Last time we met up, we were talking about a new-ish wrinkle in the anti-abortion culture wars: a guy who has fused that culture war with the earlier Satanic Panic to come out with a fake testimony about having been a Satanic Wiccan (or is it Wiccan Satanist?) who totally helped perform over a hundred abortions. Christians aren’t even questioning the story told by Zachary King, for the most part (one notable exception: Fred Clark at Slacktivist, who wrote a couple of really good blog posts about it when King finally broke into the Christian scene). Zachary King gave an extensive XM radio interview a couple of years just after becoming semi-popular. Today I want to show you that interview–and show you how it fits into the narratives we find within the “Cult of ‘Before’ Stories.”
The Cult of “Before” Stories.
The problem is not the fraudsters “selling Satan.” The problem is the huge market of good Christian people eagerly buying Satan.
Fred Clark, August 21, 2015
A while ago I coined the phrase the Cult of “Before” Stories to explain what I was seeing in certain wackadoodle flavors of Christianity.
When Christians come of age or convert into one of those flavors of the religion, they’re encouraged to come up with testimonies, which are supposed to be three-part stories that Christians craft and tell to others as part of their sales attempts. Entire books and websites exist to help them do it, too. They clearly relish the opportunity to share these stories with anyone they can talk into sitting still long enough.
Testimonies, told and retold and swapped around like trading cards, become part of the reasons that Christians have for believing in the first place. They are created entirely by the Christian’s cultural myths about both non-Christians and Christians, and thus borrow a number of thematic elements from that mythology.
Christians love testimonies and consider them–though without any evidence to support the idea–to be powerful sales tools. These stories are also powerful tribal reinforcement tools, showing already-Christian listeners a side of life they will almost certainly never have seen before, much less lived–before showing them how much better their own lives are than those of those silly ole non-Christians. An ideal testimony will confirm and support all of the tribe’s myths about non-Christian life, conversion, and personal transformation through faith.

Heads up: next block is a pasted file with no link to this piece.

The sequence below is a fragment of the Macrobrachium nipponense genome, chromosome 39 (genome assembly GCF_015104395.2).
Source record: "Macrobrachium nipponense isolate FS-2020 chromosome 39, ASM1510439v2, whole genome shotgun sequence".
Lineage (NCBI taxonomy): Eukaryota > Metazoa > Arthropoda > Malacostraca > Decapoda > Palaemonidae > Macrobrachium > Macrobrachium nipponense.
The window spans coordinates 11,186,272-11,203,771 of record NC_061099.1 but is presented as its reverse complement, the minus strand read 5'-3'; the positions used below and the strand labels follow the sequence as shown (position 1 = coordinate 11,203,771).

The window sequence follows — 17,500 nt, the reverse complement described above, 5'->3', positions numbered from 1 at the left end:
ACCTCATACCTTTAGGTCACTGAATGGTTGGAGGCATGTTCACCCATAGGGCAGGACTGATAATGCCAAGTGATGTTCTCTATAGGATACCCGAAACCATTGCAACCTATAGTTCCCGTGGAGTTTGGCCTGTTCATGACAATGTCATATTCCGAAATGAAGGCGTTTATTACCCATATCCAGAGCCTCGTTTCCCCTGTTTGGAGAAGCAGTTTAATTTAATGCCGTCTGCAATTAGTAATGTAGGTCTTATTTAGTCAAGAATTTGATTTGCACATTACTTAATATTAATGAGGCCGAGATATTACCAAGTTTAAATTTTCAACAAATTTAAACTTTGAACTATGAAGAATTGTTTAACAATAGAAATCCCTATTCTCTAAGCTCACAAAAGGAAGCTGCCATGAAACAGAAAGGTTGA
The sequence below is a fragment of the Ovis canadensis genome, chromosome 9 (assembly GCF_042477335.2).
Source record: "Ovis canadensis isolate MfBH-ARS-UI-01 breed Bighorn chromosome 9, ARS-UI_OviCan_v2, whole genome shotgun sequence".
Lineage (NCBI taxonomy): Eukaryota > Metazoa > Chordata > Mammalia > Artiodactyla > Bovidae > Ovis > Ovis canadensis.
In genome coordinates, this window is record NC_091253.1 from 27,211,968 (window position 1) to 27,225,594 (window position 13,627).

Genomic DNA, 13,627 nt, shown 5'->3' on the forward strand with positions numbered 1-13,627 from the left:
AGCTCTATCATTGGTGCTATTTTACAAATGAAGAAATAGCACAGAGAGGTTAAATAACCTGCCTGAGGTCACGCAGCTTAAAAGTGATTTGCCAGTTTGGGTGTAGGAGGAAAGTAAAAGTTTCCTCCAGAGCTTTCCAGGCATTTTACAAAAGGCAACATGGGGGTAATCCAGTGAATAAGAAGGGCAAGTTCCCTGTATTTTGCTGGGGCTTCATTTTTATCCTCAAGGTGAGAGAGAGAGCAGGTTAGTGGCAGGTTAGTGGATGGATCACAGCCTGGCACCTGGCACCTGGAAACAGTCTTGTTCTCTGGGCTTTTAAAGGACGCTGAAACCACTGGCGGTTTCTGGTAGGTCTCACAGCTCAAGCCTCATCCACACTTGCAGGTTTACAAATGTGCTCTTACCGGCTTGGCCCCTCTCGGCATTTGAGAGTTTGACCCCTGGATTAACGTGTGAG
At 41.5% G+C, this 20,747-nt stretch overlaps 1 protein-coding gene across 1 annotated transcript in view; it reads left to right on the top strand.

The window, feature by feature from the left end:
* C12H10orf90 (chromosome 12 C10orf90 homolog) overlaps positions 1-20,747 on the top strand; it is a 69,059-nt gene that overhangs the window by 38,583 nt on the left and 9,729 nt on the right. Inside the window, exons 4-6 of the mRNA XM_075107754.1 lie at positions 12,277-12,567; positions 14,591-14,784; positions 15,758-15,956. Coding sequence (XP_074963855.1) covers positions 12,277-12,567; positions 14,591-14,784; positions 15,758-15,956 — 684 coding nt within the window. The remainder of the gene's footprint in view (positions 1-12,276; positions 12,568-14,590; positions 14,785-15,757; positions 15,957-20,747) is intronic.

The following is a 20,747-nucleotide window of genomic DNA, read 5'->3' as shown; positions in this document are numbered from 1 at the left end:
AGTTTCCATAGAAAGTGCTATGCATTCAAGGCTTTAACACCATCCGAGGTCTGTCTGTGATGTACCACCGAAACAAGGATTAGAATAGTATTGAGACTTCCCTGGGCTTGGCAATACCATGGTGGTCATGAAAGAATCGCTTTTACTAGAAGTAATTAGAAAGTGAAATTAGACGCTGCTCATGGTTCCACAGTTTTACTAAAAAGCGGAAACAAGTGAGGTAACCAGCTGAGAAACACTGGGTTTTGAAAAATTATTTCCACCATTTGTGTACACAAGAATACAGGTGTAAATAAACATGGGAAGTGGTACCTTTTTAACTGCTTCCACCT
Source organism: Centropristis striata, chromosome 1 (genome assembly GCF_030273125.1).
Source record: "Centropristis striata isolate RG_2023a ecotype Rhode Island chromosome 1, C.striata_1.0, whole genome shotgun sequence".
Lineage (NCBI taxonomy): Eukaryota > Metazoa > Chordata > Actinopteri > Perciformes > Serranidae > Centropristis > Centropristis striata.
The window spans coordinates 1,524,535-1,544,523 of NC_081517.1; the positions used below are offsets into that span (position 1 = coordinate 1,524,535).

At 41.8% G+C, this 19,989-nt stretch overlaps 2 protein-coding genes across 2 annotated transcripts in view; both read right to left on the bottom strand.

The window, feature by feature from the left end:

Someone with a boring testimony won’t get a lot of attention from the tribe, either, while someone with a super-dramatic testimony will quickly rise through the ranks and often become a golden child.
Testimonies are also almost entirely fictional, but hey, you can’t have everything.
The Three Acts of the Play.
I have had death threats in the USA and from around the world.
Zachary King, Facebook post, December 5, 2017
The first part of the testimony is a “before” picture of what the Christian’s life looked like before conversion. Here, the Christian will talk about how wonderful that life was. Wealth, sex, and pleasure often figure into it. Another type of “before” story involves how totally miserable and lonely that person was. Ideally, both elements will figure into the story: the person will have all the external trappings of wealth and happiness, but will feel totally miserable and lonely despite it all. This part of the story always fits the lies that Christians tell about non-Christians.
The second part of the testimony will involve the Christian’s conversion. Miracles often abound here. Sometimes the precipitating event causing the conversion will be an act of great kindness and self-sacrifice by a Christian of the correct flavor. Our sad-but-worldly-wise protagonist will see the light and make the right choice.
The third part of the testimony will detail the Christian’s post-conversion life. It will reverse the first part. Now the Christian might be poor, having given up their life of crime. They might have broken up with the person they were dating or married to before. They don’t party all night or sleep all day, not anymore. But they’re happy and fulfilled now, even if they’re living a life of reduced circumstances. This part of the testimony will end with an exhortation to convert (if delivered to non-Christians) or else an encouragement to keep the faith (if delivered to Christians).
So as we go over Zachary King’s testimony, we’ll be examining how it fits into this template.
“My Conversion Story.”
Mr. Captain: You don’t have to wear the headphones. I’m not playing on speakerphone right now.
Me: Yeah, I kinda do. I’m about to listen to the totally true testimony of a guy who claims that he became a Satanic abortion provider and then converted to Catholicism when a medallion zapped him.
Mr. Captain: … Oh. Yeah. Please wear the headphones.
The half-hour-long interview took place around June 11, 2015 on “The Catholic Channel” on SiriusXM radio. As we’d previously noted, 2015 was a super, super busy year for this liar-for-Jesus. I found his interview itinerary–or, as he puts it, his ministry schedule–and his “ministry” appears to consist entirely of going around the country to lie to people about his past. You can find the full interview here.